Jan Eastgate presented to the U.S. Food and Drug Administration Neurological Devices Panel examining the reclassification of electroconvulsive therapy (ECT) devices on January 27, 2011. These are her remarks as published in the public record of the meeting.
Good morning. I’m the President of the Citizens Commission on Human Rights. It’s a psychiatric watchdog group, and for 42 years, we’ve worked with consumers who fought for their inherent right to be informed about the harmful effects of ECT, and yet today the FDA is essentially asking you to ignore them.
The Exec Summary provided the public only two days ago a policy the FDA needs to change, and the questions being asked of you make a mockery of what Congress and the GAO intended when it told the FDA to do its job regarding Class III devices.
In fact, it appears from reading the Summary, the FDA has already made a decision to reclassify, and this hearing is just lip service to the public. They are leaving it up to you to be the fall guys to take the responsibility for the harm such a decision will cause. You are being asked to figure out how to mitigate the damage ECT causes by recommending controls to monitor or reduce the risks, and then while more than 70 percent of respondents oppose reclassification because of the damaging effects of ECT, you’re to consider how to expand it.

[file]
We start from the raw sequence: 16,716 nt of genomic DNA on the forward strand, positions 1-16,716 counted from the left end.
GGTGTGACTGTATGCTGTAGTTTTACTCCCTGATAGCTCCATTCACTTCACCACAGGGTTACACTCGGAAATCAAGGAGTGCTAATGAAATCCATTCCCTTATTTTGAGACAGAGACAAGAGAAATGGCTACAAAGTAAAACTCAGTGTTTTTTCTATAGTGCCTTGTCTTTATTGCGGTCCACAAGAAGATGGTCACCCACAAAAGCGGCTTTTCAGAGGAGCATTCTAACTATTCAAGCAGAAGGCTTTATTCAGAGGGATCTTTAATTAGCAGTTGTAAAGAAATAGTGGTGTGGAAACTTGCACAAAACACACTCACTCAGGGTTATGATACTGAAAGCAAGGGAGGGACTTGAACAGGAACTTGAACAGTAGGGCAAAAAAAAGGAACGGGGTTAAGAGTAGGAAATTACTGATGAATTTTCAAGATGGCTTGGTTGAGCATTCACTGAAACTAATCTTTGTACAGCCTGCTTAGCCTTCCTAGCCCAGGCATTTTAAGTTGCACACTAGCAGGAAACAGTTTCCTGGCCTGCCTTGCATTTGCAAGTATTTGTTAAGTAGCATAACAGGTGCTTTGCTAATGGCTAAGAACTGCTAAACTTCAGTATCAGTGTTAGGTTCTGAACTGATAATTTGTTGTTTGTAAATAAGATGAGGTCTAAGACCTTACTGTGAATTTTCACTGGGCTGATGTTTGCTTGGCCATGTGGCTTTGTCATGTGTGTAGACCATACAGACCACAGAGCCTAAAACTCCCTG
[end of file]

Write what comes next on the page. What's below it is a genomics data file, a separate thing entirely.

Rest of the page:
The FDA relies largely on randomized controlled trials despite earlier criticisms of its reliance on these for establishing safety of Avandia. They ignored other evidence of serious heart risk associated with the drug. Seriously with 60,000 Americans suffering heart attacks from this drug, would you be sitting here today considering how to expand Avandia’s use by mitigating its risks?
MECTA and Somatics seems to have had the opportunity to prove safety and efficacy but failed to do so despite a potential $30 million made in sales.
In the recent New York Times article about today’s hearing, Dr. Matthew Rudorfer of NIMH had the audacity to call these companies mere “mom and pop” operations. Therefore, they shouldn’t be expected to conduct expensive clinical trials. This comes from the same man that opposed the FDA placing a black box warning on SSRI antidepressants.
Essentially NIMH expects the profits of the shock makers to take precedence over the safety of patients.